The songs published under this name are not distinctive, but the status of Bert Kapp in the history of songwriting certainly is. This is a songwriting alias that was apparently used by both a husband and wife, and unlike many such pseudonyms comes at least close to identifying someone who lived and breathed. In this case that was Bertha Kapp, member of one music business family or another most of her life. Her brother Jack Kapp was her employer at the Decca label in the '30s. After 1940 she became Bertha Davis following marriage to producer, publisher, and A&R man Joe Davis.
She was Davis' second wife named Bertha: the first had been the former Bertha Thalheimer. Both Berthas were written into publishing contracts as Bert Davis, but only Bertha Kapp enjoyed the status of publishing under her maiden name, sort of, as Bert Kapp. These arrangements in many cases came to a halt by the '80s: most reissue labels had redistributed these titles to their actual authors, if possible, or simply re-identified them as folk songs that publishers had been previously collecting on illegally.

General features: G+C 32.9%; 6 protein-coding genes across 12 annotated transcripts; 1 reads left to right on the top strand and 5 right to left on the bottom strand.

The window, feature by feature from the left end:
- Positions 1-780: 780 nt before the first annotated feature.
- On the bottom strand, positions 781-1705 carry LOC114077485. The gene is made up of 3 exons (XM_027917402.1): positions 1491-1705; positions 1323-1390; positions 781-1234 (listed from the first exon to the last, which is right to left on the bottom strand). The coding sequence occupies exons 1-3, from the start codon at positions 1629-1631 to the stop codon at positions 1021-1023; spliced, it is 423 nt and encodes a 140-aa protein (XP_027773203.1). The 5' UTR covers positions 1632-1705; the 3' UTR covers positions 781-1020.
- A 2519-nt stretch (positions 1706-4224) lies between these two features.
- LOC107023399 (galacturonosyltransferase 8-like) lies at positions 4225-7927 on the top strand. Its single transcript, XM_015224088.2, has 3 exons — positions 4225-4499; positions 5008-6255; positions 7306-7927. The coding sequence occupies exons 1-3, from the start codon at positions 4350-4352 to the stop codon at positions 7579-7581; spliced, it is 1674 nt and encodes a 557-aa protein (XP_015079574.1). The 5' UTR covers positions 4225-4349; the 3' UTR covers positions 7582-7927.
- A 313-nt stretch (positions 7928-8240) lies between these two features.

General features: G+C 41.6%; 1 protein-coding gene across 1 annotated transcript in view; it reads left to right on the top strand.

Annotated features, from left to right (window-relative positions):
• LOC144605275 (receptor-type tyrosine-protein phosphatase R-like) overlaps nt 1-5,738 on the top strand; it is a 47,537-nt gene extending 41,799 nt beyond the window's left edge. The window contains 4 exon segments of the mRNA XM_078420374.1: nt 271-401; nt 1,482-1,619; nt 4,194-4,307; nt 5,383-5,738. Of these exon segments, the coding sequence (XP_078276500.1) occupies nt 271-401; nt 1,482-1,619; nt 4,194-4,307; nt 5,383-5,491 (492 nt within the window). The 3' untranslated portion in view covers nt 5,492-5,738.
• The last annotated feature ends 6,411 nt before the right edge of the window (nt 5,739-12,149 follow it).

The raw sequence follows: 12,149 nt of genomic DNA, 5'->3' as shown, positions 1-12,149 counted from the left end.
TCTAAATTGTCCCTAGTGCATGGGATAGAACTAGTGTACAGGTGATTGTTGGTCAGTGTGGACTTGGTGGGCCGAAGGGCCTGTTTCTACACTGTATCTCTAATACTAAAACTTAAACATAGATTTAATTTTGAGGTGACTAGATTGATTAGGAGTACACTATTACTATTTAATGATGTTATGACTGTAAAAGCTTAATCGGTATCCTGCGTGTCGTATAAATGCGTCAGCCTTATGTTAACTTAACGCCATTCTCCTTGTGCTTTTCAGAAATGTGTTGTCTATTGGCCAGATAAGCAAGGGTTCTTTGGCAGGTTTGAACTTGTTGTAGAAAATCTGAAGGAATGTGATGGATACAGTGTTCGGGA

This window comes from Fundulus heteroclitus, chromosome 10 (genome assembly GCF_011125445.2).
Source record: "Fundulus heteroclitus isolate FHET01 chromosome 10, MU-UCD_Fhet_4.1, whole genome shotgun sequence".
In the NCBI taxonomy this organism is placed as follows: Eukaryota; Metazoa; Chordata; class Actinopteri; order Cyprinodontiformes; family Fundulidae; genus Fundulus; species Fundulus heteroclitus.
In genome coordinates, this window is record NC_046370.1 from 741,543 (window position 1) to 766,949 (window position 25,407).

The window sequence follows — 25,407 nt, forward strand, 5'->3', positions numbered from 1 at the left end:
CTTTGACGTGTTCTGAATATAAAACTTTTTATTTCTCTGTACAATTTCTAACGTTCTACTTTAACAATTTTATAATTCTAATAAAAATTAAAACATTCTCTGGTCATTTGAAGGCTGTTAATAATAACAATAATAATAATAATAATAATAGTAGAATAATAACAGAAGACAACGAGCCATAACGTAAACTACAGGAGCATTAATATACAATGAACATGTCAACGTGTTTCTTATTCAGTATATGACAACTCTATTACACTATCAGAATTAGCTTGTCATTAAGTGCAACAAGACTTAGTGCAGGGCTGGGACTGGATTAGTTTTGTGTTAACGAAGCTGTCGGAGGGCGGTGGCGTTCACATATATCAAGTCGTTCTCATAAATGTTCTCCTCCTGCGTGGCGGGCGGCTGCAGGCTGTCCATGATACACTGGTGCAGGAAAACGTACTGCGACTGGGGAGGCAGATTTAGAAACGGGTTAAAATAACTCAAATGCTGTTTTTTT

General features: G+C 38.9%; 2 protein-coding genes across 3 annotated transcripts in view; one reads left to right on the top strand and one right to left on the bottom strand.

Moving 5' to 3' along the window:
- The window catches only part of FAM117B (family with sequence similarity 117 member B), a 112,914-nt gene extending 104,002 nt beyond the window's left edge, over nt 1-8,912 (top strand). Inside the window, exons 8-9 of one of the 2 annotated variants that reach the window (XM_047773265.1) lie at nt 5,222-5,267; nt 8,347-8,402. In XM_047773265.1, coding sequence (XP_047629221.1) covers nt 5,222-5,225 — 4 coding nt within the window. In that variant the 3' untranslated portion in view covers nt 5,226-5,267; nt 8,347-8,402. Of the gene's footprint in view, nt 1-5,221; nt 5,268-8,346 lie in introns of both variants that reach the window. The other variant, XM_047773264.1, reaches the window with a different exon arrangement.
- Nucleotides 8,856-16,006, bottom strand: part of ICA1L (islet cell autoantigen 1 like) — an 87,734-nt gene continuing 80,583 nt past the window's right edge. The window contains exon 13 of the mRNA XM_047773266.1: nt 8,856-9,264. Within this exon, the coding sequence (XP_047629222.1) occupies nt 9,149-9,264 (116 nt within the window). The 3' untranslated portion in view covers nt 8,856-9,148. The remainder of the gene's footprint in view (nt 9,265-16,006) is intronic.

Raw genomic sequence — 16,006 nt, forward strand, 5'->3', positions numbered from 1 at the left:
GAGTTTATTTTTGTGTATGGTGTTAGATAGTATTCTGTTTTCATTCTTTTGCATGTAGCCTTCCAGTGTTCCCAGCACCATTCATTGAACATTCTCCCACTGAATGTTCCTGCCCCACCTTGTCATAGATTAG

Nonetheless, hats off -- or "chapeau!" as the French say -- to Kapp for the lyrics to "Let's Keep Our City Clean," a musical cornerstone of good citizenship recorded during a period in the late '40s when several governors had scored hits with original songs. "You wouldn't wear a dirty shirt, so let's not walk around in dirt" is a stanza that would be nice to hold someone accountable for. Yet tragically, nobody knows if these words were written by Mr. or Mrs. Davis or someone else entirely. None other than Lawrence Welk is responsible for the music on this record, however, no question about that. The song establishes Kapp's influence on other songwriters, a distinction that cannot be claimed by some songwriters who actually exist. "Keep Our Garden Clean" and "Keep Our Planet Clean" are examples of later songs following this particular songwriting map of Kapp.